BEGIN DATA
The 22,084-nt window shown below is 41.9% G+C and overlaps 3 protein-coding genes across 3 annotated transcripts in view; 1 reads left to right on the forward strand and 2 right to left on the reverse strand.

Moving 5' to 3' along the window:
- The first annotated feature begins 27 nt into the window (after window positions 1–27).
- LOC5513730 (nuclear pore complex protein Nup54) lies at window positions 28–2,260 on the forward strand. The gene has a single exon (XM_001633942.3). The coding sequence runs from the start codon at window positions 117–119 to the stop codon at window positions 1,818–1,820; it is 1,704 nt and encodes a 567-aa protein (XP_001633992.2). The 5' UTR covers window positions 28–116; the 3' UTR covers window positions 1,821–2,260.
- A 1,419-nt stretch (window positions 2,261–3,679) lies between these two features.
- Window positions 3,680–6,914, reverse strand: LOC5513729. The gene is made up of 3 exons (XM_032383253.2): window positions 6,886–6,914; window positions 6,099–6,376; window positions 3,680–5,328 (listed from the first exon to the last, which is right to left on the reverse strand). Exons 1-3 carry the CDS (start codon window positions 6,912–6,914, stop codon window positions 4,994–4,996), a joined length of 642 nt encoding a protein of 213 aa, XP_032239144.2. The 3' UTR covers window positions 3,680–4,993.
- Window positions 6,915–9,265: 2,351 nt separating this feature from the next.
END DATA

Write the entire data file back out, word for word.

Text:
The 22,084-nt window shown below is 41.9% G+C and overlaps 3 protein-coding genes across 3 annotated transcripts in view; 1 reads left to right on the forward strand and 2 right to left on the reverse strand.

Moving 5' to 3' along the window:
- The first annotated feature begins 27 nt into the window (after window positions 1–27).
- LOC5513730 (nuclear pore complex protein Nup54) lies at window positions 28–2,260 on the forward strand. The gene has a single exon (XM_001633942.3). The coding sequence runs from the start codon at window positions 117–119 to the stop codon at window positions 1,818–1,820; it is 1,704 nt and encodes a 567-aa protein (XP_001633992.2). The 5' UTR covers window positions 28–116; the 3' UTR covers window positions 1,821–2,260.
- A 1,419-nt stretch (window positions 2,261–3,679) lies between these two features.
- Window positions 3,680–6,914, reverse strand: LOC5513729. The gene is made up of 3 exons (XM_032383253.2): window positions 6,886–6,914; window positions 6,099–6,376; window positions 3,680–5,328 (listed from the first exon to the last, which is right to left on the reverse strand). Exons 1-3 carry the CDS (start codon window positions 6,912–6,914, stop codon window positions 4,994–4,996), a joined length of 642 nt encoding a protein of 213 aa, XP_032239144.2. The 3' UTR covers window positions 3,680–4,993.
- Window positions 6,915–9,265: 2,351 nt separating this feature from the next.